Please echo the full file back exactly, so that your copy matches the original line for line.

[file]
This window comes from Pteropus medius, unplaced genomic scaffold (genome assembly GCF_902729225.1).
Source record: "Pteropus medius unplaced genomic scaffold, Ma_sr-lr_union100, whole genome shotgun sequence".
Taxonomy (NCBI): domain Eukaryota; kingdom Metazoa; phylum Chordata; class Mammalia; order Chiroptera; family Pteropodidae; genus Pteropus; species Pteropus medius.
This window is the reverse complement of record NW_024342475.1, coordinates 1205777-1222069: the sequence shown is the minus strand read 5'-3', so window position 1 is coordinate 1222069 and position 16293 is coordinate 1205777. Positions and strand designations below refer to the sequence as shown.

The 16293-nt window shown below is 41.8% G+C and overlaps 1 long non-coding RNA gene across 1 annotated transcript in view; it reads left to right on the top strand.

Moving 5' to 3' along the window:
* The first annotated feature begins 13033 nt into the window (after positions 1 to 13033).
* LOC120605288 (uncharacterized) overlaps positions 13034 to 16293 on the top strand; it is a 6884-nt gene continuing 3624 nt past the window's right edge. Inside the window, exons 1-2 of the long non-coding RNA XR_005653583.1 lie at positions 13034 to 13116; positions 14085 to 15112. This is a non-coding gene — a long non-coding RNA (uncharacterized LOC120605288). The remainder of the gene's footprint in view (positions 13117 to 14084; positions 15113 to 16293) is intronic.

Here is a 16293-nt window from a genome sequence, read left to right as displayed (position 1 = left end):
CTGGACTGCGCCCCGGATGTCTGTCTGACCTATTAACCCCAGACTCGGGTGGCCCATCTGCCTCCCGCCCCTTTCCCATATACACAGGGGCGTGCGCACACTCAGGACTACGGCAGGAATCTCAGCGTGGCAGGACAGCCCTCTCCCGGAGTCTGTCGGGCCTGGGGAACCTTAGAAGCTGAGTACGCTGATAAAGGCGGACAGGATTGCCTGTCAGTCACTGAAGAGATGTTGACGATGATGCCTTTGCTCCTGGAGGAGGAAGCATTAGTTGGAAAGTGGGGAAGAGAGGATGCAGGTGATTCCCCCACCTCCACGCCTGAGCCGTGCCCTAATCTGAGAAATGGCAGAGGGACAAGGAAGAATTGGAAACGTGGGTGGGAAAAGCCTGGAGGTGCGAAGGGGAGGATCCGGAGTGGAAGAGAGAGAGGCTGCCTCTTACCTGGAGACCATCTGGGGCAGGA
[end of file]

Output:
This window comes from Pteropus medius, unplaced genomic scaffold (genome assembly GCF_902729225.1).
Source record: "Pteropus medius unplaced genomic scaffold, Ma_sr-lr_union100, whole genome shotgun sequence".
Taxonomy (NCBI): domain Eukaryota; kingdom Metazoa; phylum Chordata; class Mammalia; order Chiroptera; family Pteropodidae; genus Pteropus; species Pteropus medius.
This window is the reverse complement of record NW_024342475.1, coordinates 1205777-1222069: the sequence shown is the minus strand read 5'-3', so window position 1 is coordinate 1222069 and position 16293 is coordinate 1205777. Positions and strand designations below refer to the sequence as shown.

The 16293-nt window shown below is 41.8% G+C and overlaps 1 long non-coding RNA gene across 1 annotated transcript in view; it reads left to right on the top strand.

Moving 5' to 3' along the window:
* The first annotated feature begins 13033 nt into the window (after positions 1 to 13033).
* LOC120605288 (uncharacterized) overlaps positions 13034 to 16293 on the top strand; it is a 6884-nt gene continuing 3624 nt past the window's right edge. Inside the window, exons 1-2 of the long non-coding RNA XR_005653583.1 lie at positions 13034 to 13116; positions 14085 to 15112. This is a non-coding gene — a long non-coding RNA (uncharacterized LOC120605288). The remainder of the gene's footprint in view (positions 13117 to 14084; positions 15113 to 16293) is intronic.

Here is a 16293-nt window from a genome sequence, read left to right as displayed (position 1 = left end):
CTGGACTGCGCCCCGGATGTCTGTCTGACCTATTAACCCCAGACTCGGGTGGCCCATCTGCCTCCCGCCCCTTTCCCATATACACAGGGGCGTGCGCACACTCAGGACTACGGCAGGAATCTCAGCGTGGCAGGACAGCCCTCTCCCGGAGTCTGTCGGGCCTGGGGAACCTTAGAAGCTGAGTACGCTGATAAAGGCGGACAGGATTGCCTGTCAGTCACTGAAGAGATGTTGACGATGATGCCTTTGCTCCTGGAGGAGGAAGCATTAGTTGGAAAGTGGGGAAGAGAGGATGCAGGTGATTCCCCCACCTCCACGCCTGAGCCGTGCCCTAATCTGAGAAATGGCAGAGGGACAAGGAAGAATTGGAAACGTGGGTGGGAAAAGCCTGGAGGTGCGAAGGGGAGGATCCGGAGTGGAAGAGAGAGAGGCTGCCTCTTACCTGGAGACCATCTGGGGCAGGA